Nairobi Performing Arts (NPAS) Director Stuart Nash has been steering the Kenyan theater scene towards social justice with a series of thought-provoking productions. Following the impactful "I Will Marry When I Want" and the intense "Betrayal in the City," Nash now moves from theatre to TV as he unveils a Kiswahili rendition of George Orwell's classic, "Animal Farm," under the title "Shamba la Wanyama."
In this latest endeavor, Nash and his team at NPAS adapt Orwell's allegorical masterpiece into the Kenyan context, creating a compelling narrative set against the backdrop of the nation. "Shamba la Wanyama" serves as a satirical parable, exploring the harsh realities of life within a totalitarian society. The play unfolds themes of power dynamics, corruption, and the pervasive influence of religion, holding a mirror to Kenya's socio-political landscape.
The plot
John Karanja alias Prophet Reverend Apostle King David (likened to Farmer Jones in Animal Farm) is a charismatic prosperity gospel businessman; he's in the business of selling hope to the hopeless. Every time the economy is on its knees, he has an influx of new congregants. This year his church - the Tumaini Tabernacle of Glory for The Oppressed - has opened five new branches. He's a busy man. He has groomed his sons to take over in the future…but the future has arrived faster than he expected.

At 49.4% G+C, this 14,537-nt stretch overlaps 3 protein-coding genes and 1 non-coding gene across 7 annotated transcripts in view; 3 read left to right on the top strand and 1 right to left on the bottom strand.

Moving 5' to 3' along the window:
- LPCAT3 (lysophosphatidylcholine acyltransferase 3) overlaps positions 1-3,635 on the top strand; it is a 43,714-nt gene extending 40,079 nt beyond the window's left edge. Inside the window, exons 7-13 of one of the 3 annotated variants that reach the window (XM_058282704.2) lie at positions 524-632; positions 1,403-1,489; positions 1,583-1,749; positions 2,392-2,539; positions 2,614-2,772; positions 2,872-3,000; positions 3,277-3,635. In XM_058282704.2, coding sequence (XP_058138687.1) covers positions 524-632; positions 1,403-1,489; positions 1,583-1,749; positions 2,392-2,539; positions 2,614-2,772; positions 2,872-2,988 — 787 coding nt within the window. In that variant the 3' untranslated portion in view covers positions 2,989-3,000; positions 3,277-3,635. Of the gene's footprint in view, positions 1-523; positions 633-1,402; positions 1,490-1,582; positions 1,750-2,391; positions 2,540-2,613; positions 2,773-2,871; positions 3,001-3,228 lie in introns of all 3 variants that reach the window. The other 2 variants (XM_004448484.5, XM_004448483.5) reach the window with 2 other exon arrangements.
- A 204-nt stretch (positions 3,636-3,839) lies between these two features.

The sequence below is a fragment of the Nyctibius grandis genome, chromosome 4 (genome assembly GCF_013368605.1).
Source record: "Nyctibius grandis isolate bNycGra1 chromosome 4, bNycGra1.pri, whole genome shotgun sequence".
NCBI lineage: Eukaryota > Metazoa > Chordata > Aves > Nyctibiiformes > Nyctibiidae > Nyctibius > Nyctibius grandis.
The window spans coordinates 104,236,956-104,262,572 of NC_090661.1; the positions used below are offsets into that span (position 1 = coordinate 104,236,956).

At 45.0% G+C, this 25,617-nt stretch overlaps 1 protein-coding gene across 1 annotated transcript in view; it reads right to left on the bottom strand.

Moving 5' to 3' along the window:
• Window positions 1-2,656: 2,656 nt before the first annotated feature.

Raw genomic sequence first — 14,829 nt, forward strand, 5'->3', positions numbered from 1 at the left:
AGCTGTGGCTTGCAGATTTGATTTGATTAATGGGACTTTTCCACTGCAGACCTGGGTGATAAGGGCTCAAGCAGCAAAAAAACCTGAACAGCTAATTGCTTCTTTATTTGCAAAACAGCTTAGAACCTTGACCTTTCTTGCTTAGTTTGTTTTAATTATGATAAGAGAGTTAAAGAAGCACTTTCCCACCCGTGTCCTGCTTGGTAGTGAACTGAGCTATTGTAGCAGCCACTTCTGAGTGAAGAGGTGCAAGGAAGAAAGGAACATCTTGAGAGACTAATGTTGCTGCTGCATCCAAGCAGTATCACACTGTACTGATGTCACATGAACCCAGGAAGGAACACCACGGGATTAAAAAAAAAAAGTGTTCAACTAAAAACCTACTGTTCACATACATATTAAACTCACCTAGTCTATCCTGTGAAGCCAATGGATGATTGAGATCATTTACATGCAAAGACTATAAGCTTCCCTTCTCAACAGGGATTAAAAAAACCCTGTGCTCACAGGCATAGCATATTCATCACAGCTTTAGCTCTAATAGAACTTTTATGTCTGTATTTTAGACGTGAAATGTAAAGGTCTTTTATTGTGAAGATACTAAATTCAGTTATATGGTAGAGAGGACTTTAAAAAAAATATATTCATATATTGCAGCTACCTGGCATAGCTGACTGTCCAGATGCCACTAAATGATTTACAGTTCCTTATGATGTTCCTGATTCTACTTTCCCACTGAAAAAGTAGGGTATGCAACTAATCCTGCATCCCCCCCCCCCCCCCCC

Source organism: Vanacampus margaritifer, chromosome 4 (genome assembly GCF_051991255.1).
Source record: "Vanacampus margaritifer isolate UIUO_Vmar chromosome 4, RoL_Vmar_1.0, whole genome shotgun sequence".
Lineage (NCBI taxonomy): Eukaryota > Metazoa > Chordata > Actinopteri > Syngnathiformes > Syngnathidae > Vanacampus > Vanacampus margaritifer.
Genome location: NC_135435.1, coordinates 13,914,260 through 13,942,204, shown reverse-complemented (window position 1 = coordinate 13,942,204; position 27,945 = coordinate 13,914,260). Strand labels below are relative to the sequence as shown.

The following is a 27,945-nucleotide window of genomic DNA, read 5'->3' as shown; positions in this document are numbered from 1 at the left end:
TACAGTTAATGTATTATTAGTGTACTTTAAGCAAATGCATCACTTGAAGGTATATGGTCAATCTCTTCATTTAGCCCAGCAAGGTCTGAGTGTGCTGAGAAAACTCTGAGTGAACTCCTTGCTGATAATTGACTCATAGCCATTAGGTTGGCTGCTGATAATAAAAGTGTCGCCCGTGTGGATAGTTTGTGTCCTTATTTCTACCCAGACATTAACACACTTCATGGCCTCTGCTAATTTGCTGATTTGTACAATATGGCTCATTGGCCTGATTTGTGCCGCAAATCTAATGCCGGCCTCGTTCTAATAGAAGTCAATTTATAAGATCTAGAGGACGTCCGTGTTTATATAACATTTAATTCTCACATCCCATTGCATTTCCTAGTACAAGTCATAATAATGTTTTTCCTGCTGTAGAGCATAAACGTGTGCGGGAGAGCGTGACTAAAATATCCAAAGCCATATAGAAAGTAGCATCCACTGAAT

Interestingly, the backdrop of censorship in Kenyan theater adds a layer of significance to "Shamba la Wanyama." In 1991, during the authoritarian Moi regime, a play with similar themes faced suppression, highlighting the ongoing struggle for free expression and dissent in the country.
As "Shamba la Wanyama" makes its debut on Viusasa, Nash and NPAS offer a wider audience the chance to engage with this poignant narrative. The play stands as a testament to the enduring power of theater in confronting societal issues and sparking conversations beyond the stage. Nash's direction breathes life into the characters as they navigate their own revolution, prompting the audience to reflect on timeless questions of power, corruption, and the pursuit of freedom—a narrative that resonates with the essence of the human experience.

About The Author

Maureen Kasuku

Maureen is our resident cat lady and Beyoncé stan. She writes about spas, brunch and ballet recitals but has never been to any. Moonlights as a social justice activist in her spare time. She knows things and is obnoxiously opinionated on the internet but not in real life

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